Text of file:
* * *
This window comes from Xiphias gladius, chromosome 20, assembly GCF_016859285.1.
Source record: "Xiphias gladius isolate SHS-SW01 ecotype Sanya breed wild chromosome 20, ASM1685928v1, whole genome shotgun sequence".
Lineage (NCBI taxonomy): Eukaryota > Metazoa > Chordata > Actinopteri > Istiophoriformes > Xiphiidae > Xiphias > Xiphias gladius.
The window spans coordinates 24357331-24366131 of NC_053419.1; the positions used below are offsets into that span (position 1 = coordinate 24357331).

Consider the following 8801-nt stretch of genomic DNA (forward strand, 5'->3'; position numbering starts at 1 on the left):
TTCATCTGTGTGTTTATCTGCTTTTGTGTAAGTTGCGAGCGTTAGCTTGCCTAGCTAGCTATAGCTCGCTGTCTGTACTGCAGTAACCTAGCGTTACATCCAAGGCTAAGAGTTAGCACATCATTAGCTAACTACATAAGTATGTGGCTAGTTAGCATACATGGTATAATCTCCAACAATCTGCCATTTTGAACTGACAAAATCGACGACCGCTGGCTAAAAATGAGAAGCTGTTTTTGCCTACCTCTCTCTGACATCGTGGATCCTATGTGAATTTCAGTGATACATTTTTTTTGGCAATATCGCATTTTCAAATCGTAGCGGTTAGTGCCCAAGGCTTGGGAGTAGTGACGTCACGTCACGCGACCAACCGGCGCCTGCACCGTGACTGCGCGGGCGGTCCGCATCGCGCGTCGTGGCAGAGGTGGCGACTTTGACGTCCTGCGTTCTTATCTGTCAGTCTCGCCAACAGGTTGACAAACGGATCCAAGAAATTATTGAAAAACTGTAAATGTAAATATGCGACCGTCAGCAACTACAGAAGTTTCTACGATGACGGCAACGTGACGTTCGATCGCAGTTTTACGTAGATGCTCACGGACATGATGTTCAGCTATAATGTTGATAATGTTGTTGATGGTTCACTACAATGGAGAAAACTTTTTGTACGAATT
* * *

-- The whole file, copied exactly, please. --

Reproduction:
This window comes from Xiphias gladius, chromosome 20, assembly GCF_016859285.1.
Source record: "Xiphias gladius isolate SHS-SW01 ecotype Sanya breed wild chromosome 20, ASM1685928v1, whole genome shotgun sequence".
Lineage (NCBI taxonomy): Eukaryota > Metazoa > Chordata > Actinopteri > Istiophoriformes > Xiphiidae > Xiphias > Xiphias gladius.
The window spans coordinates 24357331-24366131 of NC_053419.1; the positions used below are offsets into that span (position 1 = coordinate 24357331).

Consider the following 8801-nt stretch of genomic DNA (forward strand, 5'->3'; position numbering starts at 1 on the left):
TTCATCTGTGTGTTTATCTGCTTTTGTGTAAGTTGCGAGCGTTAGCTTGCCTAGCTAGCTATAGCTCGCTGTCTGTACTGCAGTAACCTAGCGTTACATCCAAGGCTAAGAGTTAGCACATCATTAGCTAACTACATAAGTATGTGGCTAGTTAGCATACATGGTATAATCTCCAACAATCTGCCATTTTGAACTGACAAAATCGACGACCGCTGGCTAAAAATGAGAAGCTGTTTTTGCCTACCTCTCTCTGACATCGTGGATCCTATGTGAATTTCAGTGATACATTTTTTTTGGCAATATCGCATTTTCAAATCGTAGCGGTTAGTGCCCAAGGCTTGGGAGTAGTGACGTCACGTCACGCGACCAACCGGCGCCTGCACCGTGACTGCGCGGGCGGTCCGCATCGCGCGTCGTGGCAGAGGTGGCGACTTTGACGTCCTGCGTTCTTATCTGTCAGTCTCGCCAACAGGTTGACAAACGGATCCAAGAAATTATTGAAAAACTGTAAATGTAAATATGCGACCGTCAGCAACTACAGAAGTTTCTACGATGACGGCAACGTGACGTTCGATCGCAGTTTTACGTAGATGCTCACGGACATGATGTTCAGCTATAATGTTGATAATGTTGTTGATGGTTCACTACAATGGAGAAAACTTTTTGTACGAATT